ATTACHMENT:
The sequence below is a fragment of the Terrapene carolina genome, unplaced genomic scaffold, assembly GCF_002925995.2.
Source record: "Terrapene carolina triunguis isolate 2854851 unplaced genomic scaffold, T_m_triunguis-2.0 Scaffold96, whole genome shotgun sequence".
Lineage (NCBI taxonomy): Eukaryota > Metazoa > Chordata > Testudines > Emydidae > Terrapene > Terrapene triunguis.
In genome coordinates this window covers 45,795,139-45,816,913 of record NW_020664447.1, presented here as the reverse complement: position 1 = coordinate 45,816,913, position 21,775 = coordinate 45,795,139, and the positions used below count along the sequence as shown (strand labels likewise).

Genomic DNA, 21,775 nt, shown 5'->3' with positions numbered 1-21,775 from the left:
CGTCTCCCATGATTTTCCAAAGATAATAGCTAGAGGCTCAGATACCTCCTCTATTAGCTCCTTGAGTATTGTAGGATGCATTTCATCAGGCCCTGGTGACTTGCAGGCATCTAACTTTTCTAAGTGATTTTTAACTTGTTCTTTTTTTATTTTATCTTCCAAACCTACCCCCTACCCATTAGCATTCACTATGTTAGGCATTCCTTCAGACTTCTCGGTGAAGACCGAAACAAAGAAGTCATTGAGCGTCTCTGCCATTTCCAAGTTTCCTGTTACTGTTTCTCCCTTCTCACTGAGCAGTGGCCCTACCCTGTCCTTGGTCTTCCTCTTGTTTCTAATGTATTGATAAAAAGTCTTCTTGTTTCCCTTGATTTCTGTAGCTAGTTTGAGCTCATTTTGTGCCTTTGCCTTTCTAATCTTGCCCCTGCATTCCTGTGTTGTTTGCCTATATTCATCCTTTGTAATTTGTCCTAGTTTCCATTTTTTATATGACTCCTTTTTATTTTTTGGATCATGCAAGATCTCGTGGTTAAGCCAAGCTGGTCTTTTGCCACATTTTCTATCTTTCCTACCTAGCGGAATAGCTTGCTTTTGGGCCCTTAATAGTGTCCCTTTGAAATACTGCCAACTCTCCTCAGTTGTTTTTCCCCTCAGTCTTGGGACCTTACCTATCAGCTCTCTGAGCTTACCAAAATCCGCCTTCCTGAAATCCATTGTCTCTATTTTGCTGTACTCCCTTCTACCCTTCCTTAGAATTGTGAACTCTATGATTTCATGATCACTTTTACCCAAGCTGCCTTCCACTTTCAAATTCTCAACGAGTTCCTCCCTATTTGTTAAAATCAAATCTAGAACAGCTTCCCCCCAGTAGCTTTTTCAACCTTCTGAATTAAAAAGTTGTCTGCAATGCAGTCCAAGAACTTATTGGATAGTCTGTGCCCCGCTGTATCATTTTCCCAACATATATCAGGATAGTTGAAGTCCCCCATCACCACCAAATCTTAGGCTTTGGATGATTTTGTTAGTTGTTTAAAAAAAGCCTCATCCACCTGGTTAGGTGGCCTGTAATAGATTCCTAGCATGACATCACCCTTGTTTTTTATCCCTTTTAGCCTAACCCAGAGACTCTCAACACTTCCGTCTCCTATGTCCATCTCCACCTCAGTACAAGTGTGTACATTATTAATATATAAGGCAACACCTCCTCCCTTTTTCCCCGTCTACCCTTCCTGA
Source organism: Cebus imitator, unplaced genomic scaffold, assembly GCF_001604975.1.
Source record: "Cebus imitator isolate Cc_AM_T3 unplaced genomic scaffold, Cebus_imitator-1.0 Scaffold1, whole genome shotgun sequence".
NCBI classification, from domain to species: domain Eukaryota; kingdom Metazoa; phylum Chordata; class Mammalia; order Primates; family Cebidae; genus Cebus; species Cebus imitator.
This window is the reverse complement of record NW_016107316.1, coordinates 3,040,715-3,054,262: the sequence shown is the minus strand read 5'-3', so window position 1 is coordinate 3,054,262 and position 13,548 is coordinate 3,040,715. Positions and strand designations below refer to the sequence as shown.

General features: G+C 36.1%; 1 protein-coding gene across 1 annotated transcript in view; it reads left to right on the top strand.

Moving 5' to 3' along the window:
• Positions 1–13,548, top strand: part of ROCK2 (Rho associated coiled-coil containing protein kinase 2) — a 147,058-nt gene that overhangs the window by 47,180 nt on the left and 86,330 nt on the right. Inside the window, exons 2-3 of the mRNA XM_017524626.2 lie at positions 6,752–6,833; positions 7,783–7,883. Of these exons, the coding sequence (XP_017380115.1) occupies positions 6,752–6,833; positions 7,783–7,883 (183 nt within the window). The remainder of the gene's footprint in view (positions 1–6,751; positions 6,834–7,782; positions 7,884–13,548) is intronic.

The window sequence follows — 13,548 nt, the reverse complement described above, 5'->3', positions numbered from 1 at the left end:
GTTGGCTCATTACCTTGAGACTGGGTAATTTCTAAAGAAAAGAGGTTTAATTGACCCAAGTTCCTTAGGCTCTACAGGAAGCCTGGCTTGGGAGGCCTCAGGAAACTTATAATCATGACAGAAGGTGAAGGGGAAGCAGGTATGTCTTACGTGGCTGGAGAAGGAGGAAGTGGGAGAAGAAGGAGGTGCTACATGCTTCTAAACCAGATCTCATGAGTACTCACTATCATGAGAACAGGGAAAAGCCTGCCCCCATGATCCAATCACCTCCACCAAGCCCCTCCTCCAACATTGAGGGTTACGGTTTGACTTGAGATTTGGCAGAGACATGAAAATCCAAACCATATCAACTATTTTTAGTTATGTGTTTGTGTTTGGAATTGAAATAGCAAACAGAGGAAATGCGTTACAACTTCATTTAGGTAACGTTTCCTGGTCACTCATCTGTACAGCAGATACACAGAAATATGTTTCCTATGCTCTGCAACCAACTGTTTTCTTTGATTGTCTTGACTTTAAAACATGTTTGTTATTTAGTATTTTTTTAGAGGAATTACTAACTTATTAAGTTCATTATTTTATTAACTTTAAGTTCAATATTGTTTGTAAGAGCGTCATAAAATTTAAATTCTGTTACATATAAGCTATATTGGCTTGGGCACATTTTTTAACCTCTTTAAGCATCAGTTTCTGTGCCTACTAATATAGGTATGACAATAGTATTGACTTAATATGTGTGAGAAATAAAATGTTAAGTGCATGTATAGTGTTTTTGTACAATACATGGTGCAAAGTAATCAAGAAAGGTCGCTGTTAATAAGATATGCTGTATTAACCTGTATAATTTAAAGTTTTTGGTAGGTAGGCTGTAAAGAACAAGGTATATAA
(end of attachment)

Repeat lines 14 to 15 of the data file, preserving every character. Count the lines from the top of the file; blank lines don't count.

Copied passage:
The window sequence follows — 13,548 nt, the reverse complement described above, 5'->3', positions numbered from 1 at the left end:
GTTGGCTCATTACCTTGAGACTGGGTAATTTCTAAAGAAAAGAGGTTTAATTGACCCAAGTTCCTTAGGCTCTACAGGAAGCCTGGCTTGGGAGGCCTCAGGAAACTTATAATCATGACAGAAGGTGAAGGGGAAGCAGGTATGTCTTACGTGGCTGGAGAAGGAGGAAGTGGGAGAAGAAGGAGGTGCTACATGCTTCTAAACCAGATCTCATGAGTACTCACTATCATGAGAACAGGGAAAAGCCTGCCCCCATGATCCAATCACCTCCACCAAGCCCCTCCTCCAACATTGAGGGTTACGGTTTGACTTGAGATTTGGCAGAGACATGAAAATCCAAACCATATCAACTATTTTTAGTTATGTGTTTGTGTTTGGAATTGAAATAGCAAACAGAGGAAATGCGTTACAACTTCATTTAGGTAACGTTTCCTGGTCACTCATCTGTACAGCAGATACACAGAAATATGTTTCCTATGCTCTGCAACCAACTGTTTTCTTTGATTGTCTTGACTTTAAAACATGTTTGTTATTTAGTATTTTTTTAGAGGAATTACTAACTTATTAAGTTCATTATTTTATTAACTTTAAGTTCAATATTGTTTGTAAGAGCGTCATAAAATTTAAATTCTGTTACATATAAGCTATATTGGCTTGGGCACATTTTTTAACCTCTTTAAGCATCAGTTTCTGTGCCTACTAATATAGGTATGACAATAGTATTGACTTAATATGTGTGAGAAATAAAATGTTAAGTGCATGTATAGTGTTTTTGTACAATACATGGTGCAAAGTAATCAAGAAAGGTCGCTGTTAATAAGATATGCTGTATTAACCTGTATAATTTAAAGTTTTTGGTAGGTAGGCTGTAAAGAACAAGGTATATAA